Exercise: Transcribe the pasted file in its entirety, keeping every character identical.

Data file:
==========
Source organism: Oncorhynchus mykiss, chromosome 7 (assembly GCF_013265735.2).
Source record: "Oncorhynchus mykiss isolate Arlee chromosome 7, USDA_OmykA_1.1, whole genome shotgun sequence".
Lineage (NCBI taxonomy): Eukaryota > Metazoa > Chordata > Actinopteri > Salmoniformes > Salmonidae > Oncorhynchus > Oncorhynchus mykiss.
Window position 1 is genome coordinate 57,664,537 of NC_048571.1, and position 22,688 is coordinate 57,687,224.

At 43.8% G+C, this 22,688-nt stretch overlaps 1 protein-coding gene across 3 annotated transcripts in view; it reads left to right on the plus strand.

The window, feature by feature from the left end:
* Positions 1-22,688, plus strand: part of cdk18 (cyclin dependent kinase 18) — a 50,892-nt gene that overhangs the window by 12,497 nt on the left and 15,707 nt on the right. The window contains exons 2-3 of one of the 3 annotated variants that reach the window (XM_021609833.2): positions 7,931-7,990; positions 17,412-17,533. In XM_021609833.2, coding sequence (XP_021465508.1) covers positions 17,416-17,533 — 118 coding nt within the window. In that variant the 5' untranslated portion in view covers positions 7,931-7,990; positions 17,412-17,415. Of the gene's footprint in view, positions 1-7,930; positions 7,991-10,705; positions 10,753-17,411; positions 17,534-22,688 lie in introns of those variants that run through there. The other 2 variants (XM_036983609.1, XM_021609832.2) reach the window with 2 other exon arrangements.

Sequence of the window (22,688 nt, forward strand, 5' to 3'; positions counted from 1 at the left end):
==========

Source organism: Oncorhynchus mykiss, chromosome 7 (assembly GCF_013265735.2).
Source record: "Oncorhynchus mykiss isolate Arlee chromosome 7, USDA_OmykA_1.1, whole genome shotgun sequence".
Lineage (NCBI taxonomy): Eukaryota > Metazoa > Chordata > Actinopteri > Salmoniformes > Salmonidae > Oncorhynchus > Oncorhynchus mykiss.
Window position 1 is genome coordinate 57,664,537 of NC_048571.1, and position 22,688 is coordinate 57,687,224.

At 43.8% G+C, this 22,688-nt stretch overlaps 1 protein-coding gene across 3 annotated transcripts in view; it reads left to right on the plus strand.

The window, feature by feature from the left end:
* Positions 1-22,688, plus strand: part of cdk18 (cyclin dependent kinase 18) — a 50,892-nt gene that overhangs the window by 12,497 nt on the left and 15,707 nt on the right. The window contains exons 2-3 of one of the 3 annotated variants that reach the window (XM_021609833.2): positions 7,931-7,990; positions 17,412-17,533. In XM_021609833.2, coding sequence (XP_021465508.1) covers positions 17,416-17,533 — 118 coding nt within the window. In that variant the 5' untranslated portion in view covers positions 7,931-7,990; positions 17,412-17,415. Of the gene's footprint in view, positions 1-7,930; positions 7,991-10,705; positions 10,753-17,411; positions 17,534-22,688 lie in introns of those variants that run through there. The other 2 variants (XM_036983609.1, XM_021609832.2) reach the window with 2 other exon arrangements.

Sequence of the window (22,688 nt, forward strand, 5' to 3'; positions counted from 1 at the left end):